The first fixed photo was taken in 1826 by Joseph Nicéphore Niépce with a wooden box camera made by Charles and Vincent Chevalier in Paris. Niépce is based on the discovery of Johann Heinrich Schultz (1724): a mixture of silver and chalk darkens when exposed to light. However, that was the beginning of photography, and cameras were even earlier. Before the invention of film, there was no way to capture images from cameras other than manually tracing them.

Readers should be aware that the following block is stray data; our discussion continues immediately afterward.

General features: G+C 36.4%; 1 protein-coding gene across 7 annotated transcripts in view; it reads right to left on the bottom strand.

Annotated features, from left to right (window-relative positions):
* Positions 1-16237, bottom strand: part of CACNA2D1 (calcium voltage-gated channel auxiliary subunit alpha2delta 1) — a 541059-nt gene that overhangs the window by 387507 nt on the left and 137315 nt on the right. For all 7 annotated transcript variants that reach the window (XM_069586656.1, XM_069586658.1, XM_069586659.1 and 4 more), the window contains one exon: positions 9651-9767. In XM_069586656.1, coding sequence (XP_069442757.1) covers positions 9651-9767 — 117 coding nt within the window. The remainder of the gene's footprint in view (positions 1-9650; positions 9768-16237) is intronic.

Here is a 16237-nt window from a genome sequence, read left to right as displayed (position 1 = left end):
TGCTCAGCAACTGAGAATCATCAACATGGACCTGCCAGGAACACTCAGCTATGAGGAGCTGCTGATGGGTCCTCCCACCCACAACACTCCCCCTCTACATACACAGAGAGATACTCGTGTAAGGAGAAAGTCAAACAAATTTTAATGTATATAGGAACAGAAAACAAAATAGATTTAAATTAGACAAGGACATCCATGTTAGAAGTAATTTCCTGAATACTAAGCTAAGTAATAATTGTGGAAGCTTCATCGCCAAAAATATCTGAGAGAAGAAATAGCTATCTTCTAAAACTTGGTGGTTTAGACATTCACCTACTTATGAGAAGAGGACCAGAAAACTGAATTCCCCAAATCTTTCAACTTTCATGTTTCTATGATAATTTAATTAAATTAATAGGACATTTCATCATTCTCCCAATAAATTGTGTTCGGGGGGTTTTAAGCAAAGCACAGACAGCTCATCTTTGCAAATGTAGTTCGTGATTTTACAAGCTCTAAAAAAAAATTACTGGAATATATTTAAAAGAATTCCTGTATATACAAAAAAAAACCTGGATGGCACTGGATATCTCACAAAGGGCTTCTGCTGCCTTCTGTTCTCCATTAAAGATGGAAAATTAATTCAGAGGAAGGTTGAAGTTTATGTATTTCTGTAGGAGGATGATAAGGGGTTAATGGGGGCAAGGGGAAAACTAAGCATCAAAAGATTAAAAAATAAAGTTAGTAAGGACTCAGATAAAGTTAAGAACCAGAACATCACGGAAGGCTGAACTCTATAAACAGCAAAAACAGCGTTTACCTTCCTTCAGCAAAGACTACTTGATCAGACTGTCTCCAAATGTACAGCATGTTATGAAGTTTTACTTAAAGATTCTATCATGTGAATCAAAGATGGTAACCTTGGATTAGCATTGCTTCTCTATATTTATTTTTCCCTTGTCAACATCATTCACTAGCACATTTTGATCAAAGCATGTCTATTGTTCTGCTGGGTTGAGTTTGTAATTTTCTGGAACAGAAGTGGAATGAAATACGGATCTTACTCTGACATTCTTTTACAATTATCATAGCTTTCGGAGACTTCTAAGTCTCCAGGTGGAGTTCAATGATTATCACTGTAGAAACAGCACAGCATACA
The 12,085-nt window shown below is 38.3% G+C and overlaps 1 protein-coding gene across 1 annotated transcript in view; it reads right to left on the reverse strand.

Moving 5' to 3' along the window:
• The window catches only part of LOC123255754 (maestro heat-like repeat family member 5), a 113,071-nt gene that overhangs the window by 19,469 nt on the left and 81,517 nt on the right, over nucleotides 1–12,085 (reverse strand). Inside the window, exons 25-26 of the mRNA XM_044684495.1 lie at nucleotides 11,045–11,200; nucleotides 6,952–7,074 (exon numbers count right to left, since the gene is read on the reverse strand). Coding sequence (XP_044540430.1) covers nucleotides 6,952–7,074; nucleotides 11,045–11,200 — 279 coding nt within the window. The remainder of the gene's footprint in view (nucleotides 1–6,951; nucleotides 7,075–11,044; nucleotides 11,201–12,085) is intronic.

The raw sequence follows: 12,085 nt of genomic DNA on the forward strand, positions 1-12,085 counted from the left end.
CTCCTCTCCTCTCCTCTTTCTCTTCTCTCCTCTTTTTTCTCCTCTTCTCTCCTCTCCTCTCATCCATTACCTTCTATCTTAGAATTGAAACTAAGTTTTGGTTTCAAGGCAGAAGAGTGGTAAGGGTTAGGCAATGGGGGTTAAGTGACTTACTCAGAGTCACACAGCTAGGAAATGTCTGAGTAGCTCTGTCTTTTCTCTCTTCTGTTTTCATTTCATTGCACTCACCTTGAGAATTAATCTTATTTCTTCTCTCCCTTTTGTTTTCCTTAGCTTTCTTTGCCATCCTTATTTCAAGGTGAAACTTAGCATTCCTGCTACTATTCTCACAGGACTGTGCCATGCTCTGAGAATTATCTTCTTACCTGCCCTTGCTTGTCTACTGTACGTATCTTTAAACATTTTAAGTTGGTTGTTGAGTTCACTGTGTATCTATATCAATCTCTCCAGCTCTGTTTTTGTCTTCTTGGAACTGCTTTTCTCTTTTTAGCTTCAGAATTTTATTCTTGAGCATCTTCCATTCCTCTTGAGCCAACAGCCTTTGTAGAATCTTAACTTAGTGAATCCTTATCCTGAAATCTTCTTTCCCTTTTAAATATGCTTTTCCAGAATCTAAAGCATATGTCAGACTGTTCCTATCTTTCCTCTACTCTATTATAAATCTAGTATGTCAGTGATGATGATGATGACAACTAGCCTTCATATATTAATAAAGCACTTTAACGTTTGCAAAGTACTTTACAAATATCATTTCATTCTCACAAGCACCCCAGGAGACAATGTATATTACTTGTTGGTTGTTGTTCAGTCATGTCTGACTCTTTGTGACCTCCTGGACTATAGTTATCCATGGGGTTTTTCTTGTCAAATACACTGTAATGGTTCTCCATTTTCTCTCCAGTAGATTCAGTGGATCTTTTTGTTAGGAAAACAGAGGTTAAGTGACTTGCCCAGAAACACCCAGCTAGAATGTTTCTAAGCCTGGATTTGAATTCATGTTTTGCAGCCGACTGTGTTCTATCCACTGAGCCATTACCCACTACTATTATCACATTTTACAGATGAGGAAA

The first camera that was small and portable enough to take pictures was made by Johann Zahn in 1685, almost 150 years before technology was sufficient to produce photographs. Early cameras, like the Zahn’s, often included sliding in-and-out boxes for focusing. Each time an image is recorded, a light-sensitive plate is placed over the viewing screen. Jacques Daguerre’s daguerreotype process uses copper plate, and calotype process invented by William Fox Talbot is recorded on paper.
See more at: Life is like a camera poster